Background: Postoperative chemotherapy is currently not recommended for resected non-small cell lung cancer in many countries and centers. Recently, results of several large randomized clinical trials were reported with conflicting evidence. Accordingly, we sought to determine whether postoperative chemotherapy is associated with improved survival compared with that after surgical intervention alone.
Methods: Randomized clinical trials with cisplatin- or uracil plus ftorafur-containing regimens were included and evaluated separately. A systematic review that included randomized clinical trials performed before 1995 was identified and found to be of adequate quality. Further randomized controlled trials were identified by searching MEDLINE, EMBASE, and the Cochrane Controlled Trials Register from 1995 through 2004. In addition, the reference lists of articles and conference abstracts were searched. The logarithm of the hazard ratio and its standard error were calculated, and a fixed-effect model was used to combine the estimates.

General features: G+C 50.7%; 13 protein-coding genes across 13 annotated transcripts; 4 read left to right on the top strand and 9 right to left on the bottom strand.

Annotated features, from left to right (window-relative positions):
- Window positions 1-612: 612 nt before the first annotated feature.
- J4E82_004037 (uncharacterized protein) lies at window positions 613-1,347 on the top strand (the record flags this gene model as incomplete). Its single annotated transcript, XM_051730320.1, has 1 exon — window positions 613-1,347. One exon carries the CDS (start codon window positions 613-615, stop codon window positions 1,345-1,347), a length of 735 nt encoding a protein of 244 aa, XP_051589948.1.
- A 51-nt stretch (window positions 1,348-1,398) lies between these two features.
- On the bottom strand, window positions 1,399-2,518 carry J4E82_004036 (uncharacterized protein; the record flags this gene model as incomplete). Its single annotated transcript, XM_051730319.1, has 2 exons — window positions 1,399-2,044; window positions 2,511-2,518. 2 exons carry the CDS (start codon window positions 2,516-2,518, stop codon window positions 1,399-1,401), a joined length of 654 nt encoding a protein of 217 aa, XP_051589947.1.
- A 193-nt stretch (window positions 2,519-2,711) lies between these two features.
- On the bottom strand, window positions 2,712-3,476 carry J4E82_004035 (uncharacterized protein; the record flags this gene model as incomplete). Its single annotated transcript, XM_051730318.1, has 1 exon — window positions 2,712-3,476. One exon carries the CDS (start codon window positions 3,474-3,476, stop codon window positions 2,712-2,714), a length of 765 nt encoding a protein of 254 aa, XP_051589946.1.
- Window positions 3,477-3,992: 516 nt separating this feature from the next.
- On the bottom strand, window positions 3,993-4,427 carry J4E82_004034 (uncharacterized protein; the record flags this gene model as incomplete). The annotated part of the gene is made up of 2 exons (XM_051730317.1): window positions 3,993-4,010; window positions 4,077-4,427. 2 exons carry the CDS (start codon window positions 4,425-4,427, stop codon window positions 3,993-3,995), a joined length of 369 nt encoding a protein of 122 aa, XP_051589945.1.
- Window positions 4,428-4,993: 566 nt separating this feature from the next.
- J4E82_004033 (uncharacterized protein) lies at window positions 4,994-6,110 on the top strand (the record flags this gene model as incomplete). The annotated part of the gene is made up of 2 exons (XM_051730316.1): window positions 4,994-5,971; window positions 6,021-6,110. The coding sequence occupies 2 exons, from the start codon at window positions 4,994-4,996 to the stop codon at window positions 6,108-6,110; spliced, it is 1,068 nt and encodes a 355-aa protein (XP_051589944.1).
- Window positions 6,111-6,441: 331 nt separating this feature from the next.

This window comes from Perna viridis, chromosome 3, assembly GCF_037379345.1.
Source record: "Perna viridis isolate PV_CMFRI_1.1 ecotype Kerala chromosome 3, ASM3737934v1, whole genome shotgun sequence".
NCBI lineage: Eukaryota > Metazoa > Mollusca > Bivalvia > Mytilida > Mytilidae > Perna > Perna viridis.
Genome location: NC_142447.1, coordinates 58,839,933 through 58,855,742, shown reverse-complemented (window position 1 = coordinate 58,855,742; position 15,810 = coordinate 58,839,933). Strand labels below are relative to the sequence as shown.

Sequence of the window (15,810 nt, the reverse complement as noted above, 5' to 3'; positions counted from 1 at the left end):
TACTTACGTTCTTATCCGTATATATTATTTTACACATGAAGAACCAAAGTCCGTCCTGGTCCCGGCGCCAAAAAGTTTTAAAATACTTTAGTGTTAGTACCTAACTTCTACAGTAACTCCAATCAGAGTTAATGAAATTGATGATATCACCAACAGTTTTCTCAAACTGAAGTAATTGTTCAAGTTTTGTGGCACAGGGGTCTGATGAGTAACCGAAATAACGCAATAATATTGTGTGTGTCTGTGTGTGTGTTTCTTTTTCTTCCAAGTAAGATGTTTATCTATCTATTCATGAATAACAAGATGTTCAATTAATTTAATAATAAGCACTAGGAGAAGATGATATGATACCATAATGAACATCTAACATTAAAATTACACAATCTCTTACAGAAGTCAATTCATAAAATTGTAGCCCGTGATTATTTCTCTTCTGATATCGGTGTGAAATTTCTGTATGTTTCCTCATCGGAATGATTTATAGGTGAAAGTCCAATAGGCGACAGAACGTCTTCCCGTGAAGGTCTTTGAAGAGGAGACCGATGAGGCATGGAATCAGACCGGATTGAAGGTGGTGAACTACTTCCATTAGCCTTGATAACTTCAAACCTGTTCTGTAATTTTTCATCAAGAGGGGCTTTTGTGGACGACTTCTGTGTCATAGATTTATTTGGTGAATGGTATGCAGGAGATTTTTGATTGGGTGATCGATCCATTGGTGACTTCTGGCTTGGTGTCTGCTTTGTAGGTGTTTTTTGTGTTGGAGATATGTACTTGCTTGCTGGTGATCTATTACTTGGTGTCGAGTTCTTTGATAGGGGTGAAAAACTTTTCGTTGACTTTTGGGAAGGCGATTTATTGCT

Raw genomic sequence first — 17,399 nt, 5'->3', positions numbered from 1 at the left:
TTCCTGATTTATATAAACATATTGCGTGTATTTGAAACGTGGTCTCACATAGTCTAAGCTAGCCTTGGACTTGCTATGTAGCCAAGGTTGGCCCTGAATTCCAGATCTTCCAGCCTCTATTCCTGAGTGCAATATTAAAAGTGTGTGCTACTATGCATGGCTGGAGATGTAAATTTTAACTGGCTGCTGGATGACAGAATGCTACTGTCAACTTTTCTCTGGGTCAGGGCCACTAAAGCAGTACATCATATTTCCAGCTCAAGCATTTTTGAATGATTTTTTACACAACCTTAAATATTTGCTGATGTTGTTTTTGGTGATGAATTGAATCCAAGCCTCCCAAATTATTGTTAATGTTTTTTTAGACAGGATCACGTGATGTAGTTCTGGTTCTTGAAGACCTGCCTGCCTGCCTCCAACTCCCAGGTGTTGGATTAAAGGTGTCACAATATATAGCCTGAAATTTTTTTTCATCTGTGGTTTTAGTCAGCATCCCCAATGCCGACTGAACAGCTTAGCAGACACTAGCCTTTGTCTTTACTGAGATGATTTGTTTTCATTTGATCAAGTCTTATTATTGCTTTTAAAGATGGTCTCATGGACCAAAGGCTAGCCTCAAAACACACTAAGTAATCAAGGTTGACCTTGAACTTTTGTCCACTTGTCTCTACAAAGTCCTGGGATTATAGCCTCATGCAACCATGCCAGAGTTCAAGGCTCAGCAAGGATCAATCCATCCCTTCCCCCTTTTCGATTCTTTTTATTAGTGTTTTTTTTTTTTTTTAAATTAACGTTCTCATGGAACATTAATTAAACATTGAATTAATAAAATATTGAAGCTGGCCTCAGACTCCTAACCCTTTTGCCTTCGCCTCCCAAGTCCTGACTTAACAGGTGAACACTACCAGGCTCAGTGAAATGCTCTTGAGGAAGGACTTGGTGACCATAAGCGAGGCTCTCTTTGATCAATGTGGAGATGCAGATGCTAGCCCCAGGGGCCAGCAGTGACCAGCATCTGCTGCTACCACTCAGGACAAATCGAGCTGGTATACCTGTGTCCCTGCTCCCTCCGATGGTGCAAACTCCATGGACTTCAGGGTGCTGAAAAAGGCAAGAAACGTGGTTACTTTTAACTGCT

Results: There were 7200 patients enrolled in 19 trials included in the analyses. An overall estimate of 13% relative reduction in mortality (95% confidence interval, 7%-19%) was found. There was 11% relative reduction in mortality associated with postoperative cisplatin (95% confidence interval, 4%-18%; P =.004) and 17% associated with uracil plus ftorafur (95% confidence interval, 5%-27%; P =.006) compared with that after surgical intervention alone. This means that there would be an additional survivor at 5 years for 25 patients treated with cisplatin or for 30 patients treated with uracil plus ftorafur.
Conclusions: Postoperative chemotherapy is associated with improved survival compared with that after surgical intervention alone. Selected patients with completely resected non-small cell lung cancer should be offered chemotherapy.